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Bite Switches towards Iman Bank for Dogtooth Snapper, Yellowfin Tuna

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Anglers –
August 1, 2015

As we start a new month there are no new storm systems on the horizon that are forecast to affect Southern Baja. At this time Hurricane Guillermo is far off to west, following a path towards Hawaii, but is supposed to weaken before impact the island chain. Locally the weather has been very warm and humid, though skies have been clear, none of the afternoon thunder storms since last weekend. Ocean swells have been moderate, with water temperatures holding in the 86/87 degree range. Light afternoon breezes made for very comfortable conditions for anglers.

The action on the Gordo Banks for past couple of weeks, which had been for mostly very small sized yellowfin tuna, has now faded out, still a few marlin being hooked into from these grounds, both black and blue marlin, a handful of striped marlin and sailfish. This past week there were marlin to over 300 lb. landed, these fish were striking on trolled skipjack or tuna.

With supplies of sardinas still maintaining fleets in the vicinity of the marina jetty the action now has switched north to the Iman Bank, using the small sized sardina baitfish anglers were finding a grade of yellowfin tuna in the 10 to 50 lb. class. No significant numbers, but most charters were accounting for two, three, four of five tuna per morning. Off the bottom this area produced some huachinango, dogtooth snapper, cabrilla and triggerfish, again no big numbers, but a few quality fish were reported.

Dorado continue to virtually nonexistent, a combination of factors likely the cause for this. Finding any action while surface trolling open waters was difficult, more action was accounted for while using baitfish, drift fishing over the structure where fish were concentrated. Just a handful of wahoo were found, most of these while trolling early in the day with Rapalas.

No inshore action to speak of either, just a few roosterfish hanging around, the season for this gamefish is nearing the end. Though there is always a chance at finding a roosterfish lingering around the marina jetty where there are concentrations of various baitfish.

Eastern Pacific appears to be on track of having a strong el Niño warm water phenomena that can cause havoc on normal fish migrations patterns. We still have over two months of tropical storm season to deal with, so we will monitored weather forecasts frequently.

The combined panga fleets launching out of La Playita, Puerto Los Cabos Marina sent out approximately 66 charters for the week, with anglers reporting a fish count of: 2 black marlin, 1 yellowtail, 5 sailfish, 4 striped marlin, 1 blue marlin, 2 wahoo, 190 yellowfin tuna, 13 dogtooth snapper, 1 gulf grouper, 4 amberjack, 8 cabrilla, 1 surgeonfish, 22 white skipjack tuna, 4 roosterfish and 32 huachinango (red snapper).

Good fishing, Eric

Super Cow Yellowfin Landed on Gordo Banks ~ July 25, 2015

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Anglers –
July 25, 2015

Last week Hurricane Dolores threatened to impact the Southern Baja region, but never amounted to much at all, as the system veered further west. Keeping it far enough away to cause any damage at all, actually very little rainfall was accounted for, the system dumped more rainfall in Southern California than it did in Los Cabos. Port closure was lifted on Saturday and conditions have been improving every day since. Ocean swells have diminished to moderate levels, mid-week we had six foot swells for a day or so, but this swell has weakened once again. Even though forecasts have called for variable percentages of rainfall every day, it has been mostly dry on the coast, with the exception of very limited isolated showers quickly moving through. In the mountainous area north of the airport and to La Paz, they reported greater measurable rainfall. We had been monitoring recent development of Tropical Storm Felicia, but this storm moved far to the west and quickly downgraded to a depression, causing no impact at all locally, except for increasing tropical humid conditions. Slight breezes in the afternoon have helped to keep conditions bearable.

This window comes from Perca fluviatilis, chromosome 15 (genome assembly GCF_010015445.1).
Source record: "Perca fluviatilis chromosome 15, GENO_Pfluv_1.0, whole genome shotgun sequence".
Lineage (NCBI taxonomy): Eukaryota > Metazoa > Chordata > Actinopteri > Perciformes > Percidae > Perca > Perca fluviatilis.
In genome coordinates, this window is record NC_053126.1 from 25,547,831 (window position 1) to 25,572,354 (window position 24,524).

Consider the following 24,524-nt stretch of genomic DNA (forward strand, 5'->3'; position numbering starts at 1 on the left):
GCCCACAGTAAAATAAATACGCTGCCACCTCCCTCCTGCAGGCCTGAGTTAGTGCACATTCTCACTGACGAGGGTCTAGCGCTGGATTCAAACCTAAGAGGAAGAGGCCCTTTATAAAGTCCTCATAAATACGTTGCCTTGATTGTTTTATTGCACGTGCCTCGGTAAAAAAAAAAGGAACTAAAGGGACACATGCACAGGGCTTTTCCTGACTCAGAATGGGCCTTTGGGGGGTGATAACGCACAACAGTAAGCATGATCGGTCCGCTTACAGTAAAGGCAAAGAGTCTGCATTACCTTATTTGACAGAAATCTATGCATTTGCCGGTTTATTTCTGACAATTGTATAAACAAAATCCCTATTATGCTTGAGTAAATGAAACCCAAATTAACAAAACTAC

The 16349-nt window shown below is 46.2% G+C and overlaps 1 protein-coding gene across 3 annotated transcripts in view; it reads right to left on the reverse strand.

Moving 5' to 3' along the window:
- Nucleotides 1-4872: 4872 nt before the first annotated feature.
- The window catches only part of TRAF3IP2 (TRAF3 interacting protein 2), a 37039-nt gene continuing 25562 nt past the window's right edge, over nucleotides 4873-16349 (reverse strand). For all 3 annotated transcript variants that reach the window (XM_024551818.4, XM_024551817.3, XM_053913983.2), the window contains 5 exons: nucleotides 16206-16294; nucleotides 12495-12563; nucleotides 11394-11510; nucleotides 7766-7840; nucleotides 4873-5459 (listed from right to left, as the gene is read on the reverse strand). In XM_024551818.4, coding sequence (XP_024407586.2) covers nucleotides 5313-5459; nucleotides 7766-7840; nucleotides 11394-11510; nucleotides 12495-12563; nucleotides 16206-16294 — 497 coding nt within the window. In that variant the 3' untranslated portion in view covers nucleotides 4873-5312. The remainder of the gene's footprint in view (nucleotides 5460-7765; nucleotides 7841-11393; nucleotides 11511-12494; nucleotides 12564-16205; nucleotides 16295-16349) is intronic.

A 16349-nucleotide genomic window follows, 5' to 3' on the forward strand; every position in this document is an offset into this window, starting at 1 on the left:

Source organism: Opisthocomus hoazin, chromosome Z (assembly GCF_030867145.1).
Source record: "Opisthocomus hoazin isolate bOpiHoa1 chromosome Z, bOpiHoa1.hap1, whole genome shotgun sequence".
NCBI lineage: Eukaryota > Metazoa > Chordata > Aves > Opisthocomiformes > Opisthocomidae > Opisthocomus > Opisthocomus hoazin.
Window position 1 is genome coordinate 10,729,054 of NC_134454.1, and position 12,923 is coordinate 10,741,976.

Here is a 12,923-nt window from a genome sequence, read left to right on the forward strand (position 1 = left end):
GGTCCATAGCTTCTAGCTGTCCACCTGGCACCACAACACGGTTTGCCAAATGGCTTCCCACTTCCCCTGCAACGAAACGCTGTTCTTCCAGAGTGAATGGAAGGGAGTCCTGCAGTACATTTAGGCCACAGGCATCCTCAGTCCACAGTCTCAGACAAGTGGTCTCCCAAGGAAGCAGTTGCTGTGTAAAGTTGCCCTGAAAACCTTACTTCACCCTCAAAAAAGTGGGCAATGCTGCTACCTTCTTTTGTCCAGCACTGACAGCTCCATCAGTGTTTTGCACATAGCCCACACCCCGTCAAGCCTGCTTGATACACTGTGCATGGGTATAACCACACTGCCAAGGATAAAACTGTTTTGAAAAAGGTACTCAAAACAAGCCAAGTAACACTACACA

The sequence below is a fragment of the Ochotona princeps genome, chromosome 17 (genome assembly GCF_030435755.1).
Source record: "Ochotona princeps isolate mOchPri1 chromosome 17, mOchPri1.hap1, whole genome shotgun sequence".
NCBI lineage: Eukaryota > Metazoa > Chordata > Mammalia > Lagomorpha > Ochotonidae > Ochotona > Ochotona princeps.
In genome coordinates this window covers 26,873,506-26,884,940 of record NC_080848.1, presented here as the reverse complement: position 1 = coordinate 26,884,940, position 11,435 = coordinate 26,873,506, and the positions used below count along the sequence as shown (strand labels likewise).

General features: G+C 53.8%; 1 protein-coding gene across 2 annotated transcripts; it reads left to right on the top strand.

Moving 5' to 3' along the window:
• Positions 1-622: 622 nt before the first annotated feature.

Ocean temperatures are now reaching the upper 80 degree levels, with most of the area now being in the 86/87 degree range, slightly cooler on the Pacific side of the peninsula. Water clarity quickly rebounded with calmer seas, blue water was found close to shore. Billfish activity has been centered around the 1150 and 95 spots, as well as on the Gordo Banks. Charters have been finding mixed success while trolling lures and various rigged baitfish, with more numbers of blue marlin starting to move in, as well as some lingering striped marlin and a few sailfish. Many charters were accounted for multiple billfish days, while others told stories of large fish being hooked, only to be lost.

The most consistent bite for the local panga fleet has been on the Gordo Banks for smaller grade of yellowfin tuna, these fish were striking best on sardinas, which remained available near the marina jetty in the early morning, these fish ranged up to 10 lb., mixed in with white and black skipjack. There are a few big yellowfin moving on to these same grounds and early in the week we saw the first super cow of the season landed, this tuna was hooked from a 22 ft. panga while soaking a bolito for bait on the Inner Gordo, the fish took two hours to land on 60 lb. tackle with use of a 80 lb. leader, the yellowfin was weighed in at a whopping 331 lb. Quite an achievement on a set up that was being rigged up for targeting dogtooth snapper, which have also been lurking on the Inner Gordo Bank. Several dogtooth snapper were being hooked into each day from this spot, with many of these hook ups lost due to broken off leaders. The dogtooth that were actually landed were weighing in the 30 to 55 lb class.